That’s how I feel when I think about it, utterly destroyed. I am broken. Why? Not why am I experiencing infertility, I know the medical reasons. Not even why me, although I have those thoughts sometimes, I’m sure we all do. I mean, why do I feel this wrecked by the knowledge?

After all, I don’t know if it’s different overseas, but here, medical infertility just means that you’ve been trying for a year without luck. In other words, it doesn’t really mean anything, other than it being the starting point for finding medical solutions to the infertility. Which, if anything, is a positive. I’ve progressed further along that path of medical solutions now, and while it hasn’t all worked out the way I might have hoped, it is still progress.

Again I come back to this question of why. If the next steps are positive, if I was prepared for this diagnosis, why did I feel almost physically ill at the sight of the word ‘infertile’ in my Dr’s handwriting?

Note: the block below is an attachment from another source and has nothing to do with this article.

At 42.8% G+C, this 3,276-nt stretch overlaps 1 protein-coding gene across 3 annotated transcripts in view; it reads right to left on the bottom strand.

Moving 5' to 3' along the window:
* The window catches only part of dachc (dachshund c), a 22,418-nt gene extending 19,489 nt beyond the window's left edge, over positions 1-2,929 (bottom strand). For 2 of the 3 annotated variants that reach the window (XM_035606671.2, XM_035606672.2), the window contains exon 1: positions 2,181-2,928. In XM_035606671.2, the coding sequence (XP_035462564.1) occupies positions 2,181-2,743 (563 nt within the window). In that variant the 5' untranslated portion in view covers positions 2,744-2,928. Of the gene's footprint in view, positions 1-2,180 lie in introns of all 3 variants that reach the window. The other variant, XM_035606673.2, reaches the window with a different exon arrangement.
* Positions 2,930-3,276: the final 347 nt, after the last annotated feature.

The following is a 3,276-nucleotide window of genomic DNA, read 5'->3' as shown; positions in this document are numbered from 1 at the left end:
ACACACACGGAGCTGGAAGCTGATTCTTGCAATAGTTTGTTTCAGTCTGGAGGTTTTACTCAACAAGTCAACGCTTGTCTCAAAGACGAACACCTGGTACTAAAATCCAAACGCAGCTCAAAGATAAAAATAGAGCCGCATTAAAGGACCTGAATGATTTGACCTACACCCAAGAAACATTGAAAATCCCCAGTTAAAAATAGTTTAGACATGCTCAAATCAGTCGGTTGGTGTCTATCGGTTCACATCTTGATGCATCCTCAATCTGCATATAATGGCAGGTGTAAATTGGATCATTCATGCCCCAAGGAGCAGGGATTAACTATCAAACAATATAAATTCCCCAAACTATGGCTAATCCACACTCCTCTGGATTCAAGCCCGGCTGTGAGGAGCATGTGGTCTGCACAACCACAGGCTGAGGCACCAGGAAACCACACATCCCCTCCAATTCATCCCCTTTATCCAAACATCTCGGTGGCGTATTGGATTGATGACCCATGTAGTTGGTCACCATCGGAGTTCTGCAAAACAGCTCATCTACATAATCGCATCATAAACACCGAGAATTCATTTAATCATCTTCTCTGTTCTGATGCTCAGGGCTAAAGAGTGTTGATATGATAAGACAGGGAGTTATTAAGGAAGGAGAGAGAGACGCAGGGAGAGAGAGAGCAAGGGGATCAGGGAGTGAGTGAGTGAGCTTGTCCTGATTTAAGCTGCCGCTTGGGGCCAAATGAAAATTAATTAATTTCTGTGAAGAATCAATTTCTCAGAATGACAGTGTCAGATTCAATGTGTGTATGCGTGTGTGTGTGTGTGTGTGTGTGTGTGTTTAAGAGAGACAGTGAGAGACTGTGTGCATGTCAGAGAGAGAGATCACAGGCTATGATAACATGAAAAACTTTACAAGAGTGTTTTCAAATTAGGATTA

I don’t have a complete answer to this question. All I know is, it’s one thing to know your worst fears are a reality in your heart of hearts, but it’s another thing altogether to see it in black and white on a doctor’s notepad.



The End is Nigh (But not in a terrifying way)

TTC-ers! Another post so soon after the last, I’m on a roll (or something).

So I’m coming to the end of my TTC story, for now at least. Oh, it won’t be for at least another year, but there is an end in sight.

What I mean by that, is that within a year we will have exhausted our options. In 2 weeks time, my hubby and I have an appointment to see a specialist to discuss IUI, IVF, and ICSI. I imagine at this point we’ll try IUI first for a couple of cycles and when (if?) that doesn’t work we’ll move onto IVF, and then as a last resort we’ll keep ICSI up our sleeves. But there’s only so many rounds of any of these fertility treatments that you can try before you say enough is enough.

By next year, I’ll either be pregnant, have a child, or we will have given up and moved onto other alternatives – adoption, fostering. Not an option I want to consider at the moment, because I am selfish, but something that is becoming a more real possibility by the day.